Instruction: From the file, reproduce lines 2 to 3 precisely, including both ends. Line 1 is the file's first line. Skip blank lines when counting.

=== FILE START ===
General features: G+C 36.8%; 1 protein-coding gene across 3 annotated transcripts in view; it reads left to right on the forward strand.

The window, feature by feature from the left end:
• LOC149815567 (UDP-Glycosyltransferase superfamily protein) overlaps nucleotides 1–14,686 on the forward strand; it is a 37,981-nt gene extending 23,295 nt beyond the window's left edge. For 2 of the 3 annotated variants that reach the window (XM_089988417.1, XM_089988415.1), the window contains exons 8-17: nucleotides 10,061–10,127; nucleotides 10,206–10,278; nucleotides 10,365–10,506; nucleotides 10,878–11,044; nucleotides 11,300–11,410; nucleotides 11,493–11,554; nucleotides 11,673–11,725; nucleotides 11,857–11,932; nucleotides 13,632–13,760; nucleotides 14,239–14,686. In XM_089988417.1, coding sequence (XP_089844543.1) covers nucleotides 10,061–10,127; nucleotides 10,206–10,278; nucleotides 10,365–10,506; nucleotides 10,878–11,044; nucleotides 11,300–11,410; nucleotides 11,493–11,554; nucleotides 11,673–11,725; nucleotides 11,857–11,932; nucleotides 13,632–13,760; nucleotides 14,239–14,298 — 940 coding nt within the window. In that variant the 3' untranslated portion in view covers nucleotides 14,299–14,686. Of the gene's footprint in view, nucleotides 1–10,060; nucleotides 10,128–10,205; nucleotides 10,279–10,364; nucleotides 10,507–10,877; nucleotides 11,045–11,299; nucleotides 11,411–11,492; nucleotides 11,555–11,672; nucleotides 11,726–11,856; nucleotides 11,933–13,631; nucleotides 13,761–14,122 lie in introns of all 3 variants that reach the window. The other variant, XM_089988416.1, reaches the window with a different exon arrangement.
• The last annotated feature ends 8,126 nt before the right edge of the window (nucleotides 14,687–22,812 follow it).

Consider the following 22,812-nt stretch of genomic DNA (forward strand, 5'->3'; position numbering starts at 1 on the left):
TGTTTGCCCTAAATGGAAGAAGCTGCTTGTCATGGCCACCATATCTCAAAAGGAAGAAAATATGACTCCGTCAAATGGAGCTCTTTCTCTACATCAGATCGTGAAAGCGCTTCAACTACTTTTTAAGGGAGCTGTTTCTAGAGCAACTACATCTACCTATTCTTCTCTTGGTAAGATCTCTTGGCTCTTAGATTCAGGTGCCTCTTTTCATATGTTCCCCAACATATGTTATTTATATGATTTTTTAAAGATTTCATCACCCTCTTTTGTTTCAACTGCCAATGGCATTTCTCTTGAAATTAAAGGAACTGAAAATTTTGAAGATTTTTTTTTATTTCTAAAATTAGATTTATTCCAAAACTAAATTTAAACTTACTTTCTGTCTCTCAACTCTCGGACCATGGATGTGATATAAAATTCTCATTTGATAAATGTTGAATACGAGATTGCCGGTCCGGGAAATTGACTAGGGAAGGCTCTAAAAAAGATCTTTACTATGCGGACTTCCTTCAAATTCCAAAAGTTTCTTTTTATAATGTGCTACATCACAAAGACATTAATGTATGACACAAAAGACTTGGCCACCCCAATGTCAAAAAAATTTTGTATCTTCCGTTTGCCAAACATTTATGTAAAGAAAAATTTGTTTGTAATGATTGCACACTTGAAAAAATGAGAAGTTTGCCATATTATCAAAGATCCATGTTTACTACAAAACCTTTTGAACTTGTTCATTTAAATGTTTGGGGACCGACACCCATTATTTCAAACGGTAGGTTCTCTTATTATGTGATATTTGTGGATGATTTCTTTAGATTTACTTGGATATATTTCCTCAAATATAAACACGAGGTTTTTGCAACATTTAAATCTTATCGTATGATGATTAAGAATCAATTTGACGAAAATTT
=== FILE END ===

The window, feature by feature from the left end:
• LOC149815567 (UDP-Glycosyltransferase superfamily protein) overlaps nucleotides 1–14,686 on the forward strand; it is a 37,981-nt gene extending 23,295 nt beyond the window's left edge. For 2 of the 3 annotated variants that reach the window (XM_089988417.1, XM_089988415.1), the window contains exons 8-17: nucleotides 10,061–10,127; nucleotides 10,206–10,278; nucleotides 10,365–10,506; nucleotides 10,878–11,044; nucleotides 11,300–11,410; nucleotides 11,493–11,554; nucleotides 11,673–11,725; nucleotides 11,857–11,932; nucleotides 13,632–13,760; nucleotides 14,239–14,686. In XM_089988417.1, coding sequence (XP_089844543.1) covers nucleotides 10,061–10,127; nucleotides 10,206–10,278; nucleotides 10,365–10,506; nucleotides 10,878–11,044; nucleotides 11,300–11,410; nucleotides 11,493–11,554; nucleotides 11,673–11,725; nucleotides 11,857–11,932; nucleotides 13,632–13,760; nucleotides 14,239–14,298 — 940 coding nt within the window. In that variant the 3' untranslated portion in view covers nucleotides 14,299–14,686. Of the gene's footprint in view, nucleotides 1–10,060; nucleotides 10,128–10,205; nucleotides 10,279–10,364; nucleotides 10,507–10,877; nucleotides 11,045–11,299; nucleotides 11,411–11,492; nucleotides 11,555–11,672; nucleotides 11,726–11,856; nucleotides 11,933–13,631; nucleotides 13,761–14,122 lie in introns of all 3 variants that reach the window. The other variant, XM_089988416.1, reaches the window with a different exon arrangement.